Mice have four different classes of FcRs; FcγRI, FcγRII, FcγRIII and FcγRIV. Functionally, FcRs are classified in two types: activating FcγRs that possess an ITAM in the cytoplasmic domain, including FcγRI, FcγRIIA, FcγRIII, FcγRIV [13, 15]; and inhibitory FcγRs such as FcγRIIB, which exerts activity via ITIM. The composite expression of activating and inhibitory FcγRs thus regulates the immune response . Also, in the previous studies, the presence of FcγRI-III on pulmonary macrophages and high RNA levels of FcγRIIB relative to FcγRI and FcγRIII on lung-derived CD11c+ MHC class II+ DCs are demonstrated . In a previous study, Kitamura et al. reported that expression of FcγRs on DCs is important during the sensitization for the development of allergen-induced AHR and inflammation . In vitro experiments, expression levels of CD86 and MHC class II were shown to be higher in BMDC in mice loaded with OVA-immune complex (IC) than in those loaded with OVA; however, no significant differences were seen in FcγR KO mice , suggesting more efficient maturation by OVA-IC than by OVA alone through FcγRs on DCs. Moreover, allergen-specific IgG, which is generated during sensitization, lead to IC formation upon antigen challenge and result in enhanced FcγR-mediated antigen presentation as previously described . However, in our study, intratracheal instillation of anti-OVA IgG1 separately from OVA ameliorated allergic airway inflammation. This difference may be the result of differences in FcR affinity for IgG alone or IC. FcγR may more readily ligate to IC, while FcγRIIB may more readily ligate to separate IgG than IC. In the previous studies, soluble monomeric IgG decreased FcγRIIA expression and increased FcγRIIB on immature DCs in human peripheral blood mononuclear cells when soluble monomeric IgG was added to cultures of immature DCs . Also, high expression levels of FcγRIIB in immature human DCs were detected, while in mature DCs FcγRIIB was markedly down-regulated as previously described , indicating that engagement of FcγRIIB by IC can inhibit DCs activation and antigen uptake. In mice, we suggested that FcγRIIB on immature DCs increases during sensitization by instillation of anti-OVA IgG1 and are more easily ligated with anti-OVA IgG1 alone. Moreover, Hartwig et al. demonstrated that anti-OVA IgG alone ameliorated the number of total cells and eosinophils in BAL, and peribronchial and perivascular cell counts of inflammatory cells in histology when compared with OVA-challenged mice . In this point, their results correspond to our results that anti-OVA IgG alone ameliorated allergic airway inflammation and AHR, suggesting that anti-OVA IgG1 directly binds with FcγRIIB on DCs during allergic airway inflammation.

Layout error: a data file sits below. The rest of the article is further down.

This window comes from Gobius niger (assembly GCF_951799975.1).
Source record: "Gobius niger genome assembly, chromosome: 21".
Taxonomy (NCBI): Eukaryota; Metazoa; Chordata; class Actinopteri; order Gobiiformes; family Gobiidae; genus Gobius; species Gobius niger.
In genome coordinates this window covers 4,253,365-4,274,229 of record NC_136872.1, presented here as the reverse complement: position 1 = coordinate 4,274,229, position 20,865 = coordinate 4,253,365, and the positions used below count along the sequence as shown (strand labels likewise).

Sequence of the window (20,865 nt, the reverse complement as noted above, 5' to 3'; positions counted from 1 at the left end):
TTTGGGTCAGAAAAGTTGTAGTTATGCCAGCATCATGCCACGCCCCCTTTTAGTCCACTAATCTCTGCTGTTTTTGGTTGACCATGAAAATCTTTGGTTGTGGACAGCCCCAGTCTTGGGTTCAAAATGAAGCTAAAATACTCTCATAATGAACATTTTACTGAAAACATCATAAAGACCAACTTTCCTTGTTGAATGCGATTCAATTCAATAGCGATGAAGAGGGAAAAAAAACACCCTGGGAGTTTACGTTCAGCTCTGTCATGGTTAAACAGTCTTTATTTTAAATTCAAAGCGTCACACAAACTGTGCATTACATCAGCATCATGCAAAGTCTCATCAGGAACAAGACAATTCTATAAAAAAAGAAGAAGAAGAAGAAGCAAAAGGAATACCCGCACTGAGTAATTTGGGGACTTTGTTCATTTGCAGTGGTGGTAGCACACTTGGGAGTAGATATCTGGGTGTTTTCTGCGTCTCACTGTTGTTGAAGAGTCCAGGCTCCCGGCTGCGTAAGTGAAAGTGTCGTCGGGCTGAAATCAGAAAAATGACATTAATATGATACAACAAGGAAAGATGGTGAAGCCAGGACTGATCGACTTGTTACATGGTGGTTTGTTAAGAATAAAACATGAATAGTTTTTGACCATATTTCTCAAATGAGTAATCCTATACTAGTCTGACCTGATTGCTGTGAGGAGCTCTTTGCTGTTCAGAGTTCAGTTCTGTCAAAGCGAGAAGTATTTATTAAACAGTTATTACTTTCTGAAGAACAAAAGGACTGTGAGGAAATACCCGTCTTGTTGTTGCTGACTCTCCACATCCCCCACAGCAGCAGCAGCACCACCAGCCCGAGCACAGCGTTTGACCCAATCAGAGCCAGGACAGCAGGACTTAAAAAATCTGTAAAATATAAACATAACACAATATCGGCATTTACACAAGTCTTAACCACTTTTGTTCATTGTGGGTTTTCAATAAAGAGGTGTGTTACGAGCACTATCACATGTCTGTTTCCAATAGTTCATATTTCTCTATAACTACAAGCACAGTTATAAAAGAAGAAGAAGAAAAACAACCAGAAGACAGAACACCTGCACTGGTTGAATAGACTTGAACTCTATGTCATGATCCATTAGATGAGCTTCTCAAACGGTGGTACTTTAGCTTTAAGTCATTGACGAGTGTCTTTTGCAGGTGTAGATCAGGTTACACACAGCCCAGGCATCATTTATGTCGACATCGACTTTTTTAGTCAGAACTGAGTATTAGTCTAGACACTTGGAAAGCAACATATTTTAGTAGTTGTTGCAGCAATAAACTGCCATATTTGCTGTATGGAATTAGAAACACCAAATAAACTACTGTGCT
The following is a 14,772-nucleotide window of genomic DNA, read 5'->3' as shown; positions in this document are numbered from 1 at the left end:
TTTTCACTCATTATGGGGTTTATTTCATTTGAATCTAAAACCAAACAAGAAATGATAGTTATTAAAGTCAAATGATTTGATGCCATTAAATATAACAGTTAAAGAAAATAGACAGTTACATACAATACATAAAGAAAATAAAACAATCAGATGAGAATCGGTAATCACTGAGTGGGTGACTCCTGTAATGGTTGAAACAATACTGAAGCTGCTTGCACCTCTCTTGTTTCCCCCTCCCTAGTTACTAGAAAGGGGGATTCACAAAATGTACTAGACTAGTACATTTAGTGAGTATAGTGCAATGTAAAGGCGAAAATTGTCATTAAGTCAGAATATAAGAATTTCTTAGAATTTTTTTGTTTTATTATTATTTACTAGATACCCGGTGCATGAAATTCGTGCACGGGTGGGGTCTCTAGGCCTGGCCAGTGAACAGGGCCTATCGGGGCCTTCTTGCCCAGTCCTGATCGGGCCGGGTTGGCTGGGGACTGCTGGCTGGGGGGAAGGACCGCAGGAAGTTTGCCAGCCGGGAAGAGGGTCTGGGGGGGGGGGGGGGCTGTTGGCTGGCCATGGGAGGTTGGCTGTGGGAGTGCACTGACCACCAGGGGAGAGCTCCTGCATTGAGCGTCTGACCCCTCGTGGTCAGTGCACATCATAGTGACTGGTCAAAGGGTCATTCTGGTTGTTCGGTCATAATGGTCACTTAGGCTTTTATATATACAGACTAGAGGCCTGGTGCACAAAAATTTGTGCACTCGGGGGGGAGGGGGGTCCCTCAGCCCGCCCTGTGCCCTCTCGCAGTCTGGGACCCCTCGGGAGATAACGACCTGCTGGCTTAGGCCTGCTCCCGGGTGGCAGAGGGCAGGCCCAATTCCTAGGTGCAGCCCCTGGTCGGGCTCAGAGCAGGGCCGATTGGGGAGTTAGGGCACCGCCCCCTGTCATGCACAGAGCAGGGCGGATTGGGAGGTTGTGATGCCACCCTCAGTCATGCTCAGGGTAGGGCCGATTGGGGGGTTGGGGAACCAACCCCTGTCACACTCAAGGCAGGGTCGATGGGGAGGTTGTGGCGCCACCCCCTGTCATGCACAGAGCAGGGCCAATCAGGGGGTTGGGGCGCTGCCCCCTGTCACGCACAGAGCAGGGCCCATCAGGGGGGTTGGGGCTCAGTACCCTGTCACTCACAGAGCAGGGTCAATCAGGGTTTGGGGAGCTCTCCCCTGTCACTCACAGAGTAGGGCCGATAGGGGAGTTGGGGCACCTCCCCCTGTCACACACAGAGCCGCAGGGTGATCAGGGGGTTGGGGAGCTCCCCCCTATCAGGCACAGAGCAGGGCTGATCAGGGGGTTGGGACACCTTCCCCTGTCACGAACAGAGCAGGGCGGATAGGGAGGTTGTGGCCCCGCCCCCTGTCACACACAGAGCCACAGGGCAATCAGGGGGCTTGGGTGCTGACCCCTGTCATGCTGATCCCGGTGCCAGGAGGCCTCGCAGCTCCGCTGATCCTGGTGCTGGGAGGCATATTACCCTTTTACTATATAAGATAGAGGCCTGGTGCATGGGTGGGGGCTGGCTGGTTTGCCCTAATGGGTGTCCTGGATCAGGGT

Various studies have examined the role of FcγRIIB in down-regulating specific allergic inflammatory cells in vitro. Dharajiya et al. also reported that FcγRIIB inhibited allergic lung inflammation in a murine model of allergic asthma, although our protocol was different from their properties of the challenged allergen or the methods of challenge. They examined the role of FcγRIIB in allergic lung inflammation using FcγRIIB KO mice sensitized to and challenged with ragweed. Ragweed challenge in sensitized mice up-regulated FcγRIIB in the lungs; however, disruption of the IFN-γ gene abrogated this up-regulation. These results indicate that ragweed challenge up-regulates FcγRIIB in the lungs via IFN-γ and Th1-dependent mechanisms. They indicated that FcγRIIB physiologically regulated allergic airway inflammation by the up-regulation of FcγRIIB on pulmonary CD14+/MHC class II+ mononuclear cells and CD11c+ cells by an IFN-γ and Th1-dependent mechanism . Moreover, we have previously demonstrated that intravenous IgG ameliorated allergic airway inflammation via FcγRIIB on CD11c+ DCs . In another study, Sehra et al. reported that airway IgG counteracted allergen-triggered pulmonary inflammation and showed that this treatment increased Th1 reactivity and IFN-γ levels in BAL . They showed that airway IgG application increased allergen capture by activating FcγR on alveolar macrophages and led to increased Th1 reactivity and IFN-γ, resulting in suppression of airway eosinophil infiltration. In this study, antigen-specific IgG was found to ameliorate antigen uptake and presentation by DCs, and suppress allergic airway inflammation via FcγRIIB, not FcγR, on DCs. In addition, anti-OVA IgG1 instillation significantly decreased IL-4, IL-5, and IL-13 cytokine levels and increased IFN-γ in BAL fluid compared with PBS. These results indicated that intratracheal instillation of anti-OVA IgG1 alone caused a shift from Th2 to Th1 in allergic airway inflammation. We indicate that anti-OVA IgG1 attenuate the activation of DCs which induces Th2 response, by binding to FcγRIIB on DCs.